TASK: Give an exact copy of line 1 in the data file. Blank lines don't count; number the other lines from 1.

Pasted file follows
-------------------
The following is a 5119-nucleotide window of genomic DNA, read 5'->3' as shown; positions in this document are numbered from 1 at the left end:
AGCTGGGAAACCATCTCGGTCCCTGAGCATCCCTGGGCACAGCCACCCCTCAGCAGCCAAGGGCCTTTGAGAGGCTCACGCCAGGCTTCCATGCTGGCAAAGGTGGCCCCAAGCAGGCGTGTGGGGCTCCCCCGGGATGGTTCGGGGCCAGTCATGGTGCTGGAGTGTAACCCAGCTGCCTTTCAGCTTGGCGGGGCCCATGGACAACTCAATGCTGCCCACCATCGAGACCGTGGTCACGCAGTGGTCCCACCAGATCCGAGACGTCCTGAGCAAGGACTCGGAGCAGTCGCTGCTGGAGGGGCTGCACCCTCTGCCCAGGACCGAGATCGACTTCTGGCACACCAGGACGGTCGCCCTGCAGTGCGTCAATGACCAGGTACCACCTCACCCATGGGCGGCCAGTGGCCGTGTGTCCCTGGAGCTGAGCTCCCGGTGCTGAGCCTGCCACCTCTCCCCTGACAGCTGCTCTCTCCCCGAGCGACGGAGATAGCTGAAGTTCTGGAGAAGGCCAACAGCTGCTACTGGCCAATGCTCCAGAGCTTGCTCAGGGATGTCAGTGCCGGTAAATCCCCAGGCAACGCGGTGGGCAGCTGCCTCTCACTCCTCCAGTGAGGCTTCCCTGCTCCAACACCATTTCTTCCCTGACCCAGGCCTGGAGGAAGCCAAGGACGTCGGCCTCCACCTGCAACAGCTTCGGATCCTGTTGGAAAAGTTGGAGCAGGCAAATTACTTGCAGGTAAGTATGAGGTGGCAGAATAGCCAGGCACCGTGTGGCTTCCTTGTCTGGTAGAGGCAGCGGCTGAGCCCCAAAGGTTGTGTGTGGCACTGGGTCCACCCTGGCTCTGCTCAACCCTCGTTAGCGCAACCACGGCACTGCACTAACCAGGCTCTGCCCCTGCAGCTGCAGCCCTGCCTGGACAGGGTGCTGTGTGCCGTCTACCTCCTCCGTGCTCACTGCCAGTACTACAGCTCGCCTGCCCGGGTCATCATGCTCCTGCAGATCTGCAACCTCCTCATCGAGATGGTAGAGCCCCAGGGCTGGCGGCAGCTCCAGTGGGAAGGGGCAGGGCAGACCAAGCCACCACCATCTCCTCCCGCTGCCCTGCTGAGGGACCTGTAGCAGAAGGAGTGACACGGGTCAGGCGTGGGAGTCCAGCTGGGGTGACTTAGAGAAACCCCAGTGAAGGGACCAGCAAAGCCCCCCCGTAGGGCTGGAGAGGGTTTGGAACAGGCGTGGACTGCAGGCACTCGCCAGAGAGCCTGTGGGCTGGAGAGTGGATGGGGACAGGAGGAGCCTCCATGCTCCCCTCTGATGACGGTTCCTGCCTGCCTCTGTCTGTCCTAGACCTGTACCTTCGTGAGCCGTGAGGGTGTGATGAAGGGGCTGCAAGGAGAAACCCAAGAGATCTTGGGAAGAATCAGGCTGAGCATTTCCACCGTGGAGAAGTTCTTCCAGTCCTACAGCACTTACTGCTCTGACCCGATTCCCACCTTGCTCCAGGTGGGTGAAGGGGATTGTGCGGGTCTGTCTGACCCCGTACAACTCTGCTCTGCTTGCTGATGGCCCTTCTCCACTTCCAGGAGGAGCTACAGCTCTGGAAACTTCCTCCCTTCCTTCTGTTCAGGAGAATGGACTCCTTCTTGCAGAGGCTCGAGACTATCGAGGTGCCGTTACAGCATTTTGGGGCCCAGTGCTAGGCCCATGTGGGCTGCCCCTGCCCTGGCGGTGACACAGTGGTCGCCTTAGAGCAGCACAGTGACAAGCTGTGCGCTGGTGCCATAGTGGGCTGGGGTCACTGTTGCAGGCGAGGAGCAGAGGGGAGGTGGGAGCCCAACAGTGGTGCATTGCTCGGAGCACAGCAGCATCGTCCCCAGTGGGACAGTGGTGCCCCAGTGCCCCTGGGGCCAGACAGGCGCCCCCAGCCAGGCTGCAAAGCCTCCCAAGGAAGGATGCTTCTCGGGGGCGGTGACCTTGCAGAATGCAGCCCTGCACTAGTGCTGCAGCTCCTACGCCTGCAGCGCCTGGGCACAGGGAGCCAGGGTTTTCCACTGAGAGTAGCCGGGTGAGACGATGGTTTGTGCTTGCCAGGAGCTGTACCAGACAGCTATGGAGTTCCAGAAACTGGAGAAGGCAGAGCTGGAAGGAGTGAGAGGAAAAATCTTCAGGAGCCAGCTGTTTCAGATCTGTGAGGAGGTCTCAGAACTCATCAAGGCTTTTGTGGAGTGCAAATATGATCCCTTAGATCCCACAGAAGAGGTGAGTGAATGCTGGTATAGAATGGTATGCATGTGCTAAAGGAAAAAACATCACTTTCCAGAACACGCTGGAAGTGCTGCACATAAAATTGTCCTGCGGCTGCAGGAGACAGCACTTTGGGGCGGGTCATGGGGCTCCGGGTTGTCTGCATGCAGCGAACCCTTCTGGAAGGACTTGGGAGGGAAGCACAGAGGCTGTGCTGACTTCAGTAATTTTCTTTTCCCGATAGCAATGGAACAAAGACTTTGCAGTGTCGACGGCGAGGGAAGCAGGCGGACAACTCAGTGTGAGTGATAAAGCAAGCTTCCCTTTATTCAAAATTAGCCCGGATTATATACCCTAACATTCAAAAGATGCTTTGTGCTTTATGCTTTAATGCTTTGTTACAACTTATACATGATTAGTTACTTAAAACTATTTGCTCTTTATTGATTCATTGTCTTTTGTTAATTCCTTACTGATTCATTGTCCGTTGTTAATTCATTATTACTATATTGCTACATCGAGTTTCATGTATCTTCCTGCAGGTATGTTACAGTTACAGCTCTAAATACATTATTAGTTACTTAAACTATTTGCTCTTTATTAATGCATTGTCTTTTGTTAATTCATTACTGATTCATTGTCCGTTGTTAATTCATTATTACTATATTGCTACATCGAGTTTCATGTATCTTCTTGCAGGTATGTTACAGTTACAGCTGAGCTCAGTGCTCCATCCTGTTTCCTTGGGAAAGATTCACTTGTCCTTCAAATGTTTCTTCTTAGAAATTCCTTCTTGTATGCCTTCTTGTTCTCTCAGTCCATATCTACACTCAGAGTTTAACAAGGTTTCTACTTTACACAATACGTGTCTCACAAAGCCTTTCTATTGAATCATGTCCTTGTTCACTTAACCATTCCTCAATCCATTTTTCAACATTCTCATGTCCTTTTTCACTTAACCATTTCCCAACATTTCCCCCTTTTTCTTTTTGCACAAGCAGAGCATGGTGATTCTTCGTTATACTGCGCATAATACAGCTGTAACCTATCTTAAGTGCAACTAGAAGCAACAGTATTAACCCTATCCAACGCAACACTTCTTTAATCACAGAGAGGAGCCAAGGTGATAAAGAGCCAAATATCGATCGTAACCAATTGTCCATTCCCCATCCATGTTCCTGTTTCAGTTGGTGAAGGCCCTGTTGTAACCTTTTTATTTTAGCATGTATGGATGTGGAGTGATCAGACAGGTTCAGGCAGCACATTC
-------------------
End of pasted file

The following is a 5119-nucleotide window of genomic DNA, read 5'->3' as shown; positions in this document are numbered from 1 at the left end: